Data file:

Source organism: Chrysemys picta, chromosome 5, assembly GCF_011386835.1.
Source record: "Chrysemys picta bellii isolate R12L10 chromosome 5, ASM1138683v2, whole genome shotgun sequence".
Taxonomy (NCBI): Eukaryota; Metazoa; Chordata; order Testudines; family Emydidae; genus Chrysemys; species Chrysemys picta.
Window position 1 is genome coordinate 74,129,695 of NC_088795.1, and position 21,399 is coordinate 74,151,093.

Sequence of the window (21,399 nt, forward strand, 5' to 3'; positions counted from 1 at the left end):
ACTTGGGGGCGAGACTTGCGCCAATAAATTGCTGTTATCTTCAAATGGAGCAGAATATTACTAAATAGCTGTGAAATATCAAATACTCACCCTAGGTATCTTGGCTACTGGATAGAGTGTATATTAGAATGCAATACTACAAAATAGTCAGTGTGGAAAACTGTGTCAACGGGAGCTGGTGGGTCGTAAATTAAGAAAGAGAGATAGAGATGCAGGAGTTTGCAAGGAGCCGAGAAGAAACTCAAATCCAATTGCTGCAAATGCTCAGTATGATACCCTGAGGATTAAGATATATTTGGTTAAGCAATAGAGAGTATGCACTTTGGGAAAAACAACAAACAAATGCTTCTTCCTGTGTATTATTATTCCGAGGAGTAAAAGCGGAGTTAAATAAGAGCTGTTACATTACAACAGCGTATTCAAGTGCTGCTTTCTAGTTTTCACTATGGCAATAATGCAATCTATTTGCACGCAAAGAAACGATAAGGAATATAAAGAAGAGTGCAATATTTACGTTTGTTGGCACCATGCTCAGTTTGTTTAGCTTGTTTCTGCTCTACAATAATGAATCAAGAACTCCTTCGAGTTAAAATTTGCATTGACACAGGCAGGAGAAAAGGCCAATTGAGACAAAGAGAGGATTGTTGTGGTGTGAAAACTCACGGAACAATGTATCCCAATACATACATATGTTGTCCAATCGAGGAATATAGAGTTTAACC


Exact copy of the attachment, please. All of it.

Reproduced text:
Source organism: Chrysemys picta, chromosome 5, assembly GCF_011386835.1.
Source record: "Chrysemys picta bellii isolate R12L10 chromosome 5, ASM1138683v2, whole genome shotgun sequence".
Taxonomy (NCBI): Eukaryota; Metazoa; Chordata; order Testudines; family Emydidae; genus Chrysemys; species Chrysemys picta.
Window position 1 is genome coordinate 74,129,695 of NC_088795.1, and position 21,399 is coordinate 74,151,093.

Sequence of the window (21,399 nt, forward strand, 5' to 3'; positions counted from 1 at the left end):
ACTTGGGGGCGAGACTTGCGCCAATAAATTGCTGTTATCTTCAAATGGAGCAGAATATTACTAAATAGCTGTGAAATATCAAATACTCACCCTAGGTATCTTGGCTACTGGATAGAGTGTATATTAGAATGCAATACTACAAAATAGTCAGTGTGGAAAACTGTGTCAACGGGAGCTGGTGGGTCGTAAATTAAGAAAGAGAGATAGAGATGCAGGAGTTTGCAAGGAGCCGAGAAGAAACTCAAATCCAATTGCTGCAAATGCTCAGTATGATACCCTGAGGATTAAGATATATTTGGTTAAGCAATAGAGAGTATGCACTTTGGGAAAAACAACAAACAAATGCTTCTTCCTGTGTATTATTATTCCGAGGAGTAAAAGCGGAGTTAAATAAGAGCTGTTACATTACAACAGCGTATTCAAGTGCTGCTTTCTAGTTTTCACTATGGCAATAATGCAATCTATTTGCACGCAAAGAAACGATAAGGAATATAAAGAAGAGTGCAATATTTACGTTTGTTGGCACCATGCTCAGTTTGTTTAGCTTGTTTCTGCTCTACAATAATGAATCAAGAACTCCTTCGAGTTAAAATTTGCATTGACACAGGCAGGAGAAAAGGCCAATTGAGACAAAGAGAGGATTGTTGTGGTGTGAAAACTCACGGAACAATGTATCCCAATACATACATATGTTGTCCAATCGAGGAATATAGAGTTTAACC